• Generally speaking, the more that the arts can be brought out of their shell and into broader, ongoing community stakeholder discussions, the more that both the arts and the community will benefit.
  • The internet, while making it possible for more people than ever before to reach an audience and establish a public identity, may at the same time be making it harder for artists to make a full-time living from their work over the long term. Reconciling these two impacts might well be one of the major challenges of policymaking in the 21st century.

If you have any interest in following along with my studies, and learning a lot more about arts policy in the process, I’ve reprinted my syllabus for you below. (Note: I ended up going beyond the syllabus in a number of instances in order to write the essays linked above; you’ll find additional articles referenced there.) You might also check out this collection of cultural policy course syllabi on the (now archived) Community Arts Network website.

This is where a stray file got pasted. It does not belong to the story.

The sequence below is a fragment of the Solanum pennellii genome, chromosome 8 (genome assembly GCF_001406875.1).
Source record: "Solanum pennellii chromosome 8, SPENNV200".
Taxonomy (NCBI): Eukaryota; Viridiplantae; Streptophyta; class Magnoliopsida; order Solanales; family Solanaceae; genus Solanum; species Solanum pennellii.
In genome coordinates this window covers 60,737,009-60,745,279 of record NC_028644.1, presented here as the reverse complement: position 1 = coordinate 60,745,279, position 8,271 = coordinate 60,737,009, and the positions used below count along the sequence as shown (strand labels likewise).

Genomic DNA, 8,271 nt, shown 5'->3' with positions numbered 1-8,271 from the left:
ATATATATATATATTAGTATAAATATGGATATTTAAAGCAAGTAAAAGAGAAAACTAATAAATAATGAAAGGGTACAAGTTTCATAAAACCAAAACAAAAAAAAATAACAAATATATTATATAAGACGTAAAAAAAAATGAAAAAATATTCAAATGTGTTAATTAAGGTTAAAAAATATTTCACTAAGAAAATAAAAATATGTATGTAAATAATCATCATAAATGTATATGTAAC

SYLLABUS

Unit I: Exploring Creative Class Theory
Richard Florida, The Rise of the Creative Class, chapters 1-2, 5, 12, 16-17
Michigan Economic Development Corporation, Michigan Cool Cities Survey: Summary of Findings

Unit II: Creative Class Theory Revisited: Critical Responses
Rise of the Creative Class, chapters 4, 13-14, appendices A-C
Ann Daly, “Richard Florida’s High Class Glasses
Florida, “Revenge of the Squelchers
Mark Stern and Susan Seifert, Knight Creative Communities Initiative (KCCI) Evaluation: Final Report
Stern and Seifert, From Creative Economy to Creative Society
Assignment: Hyperlinked essay on Richard Florida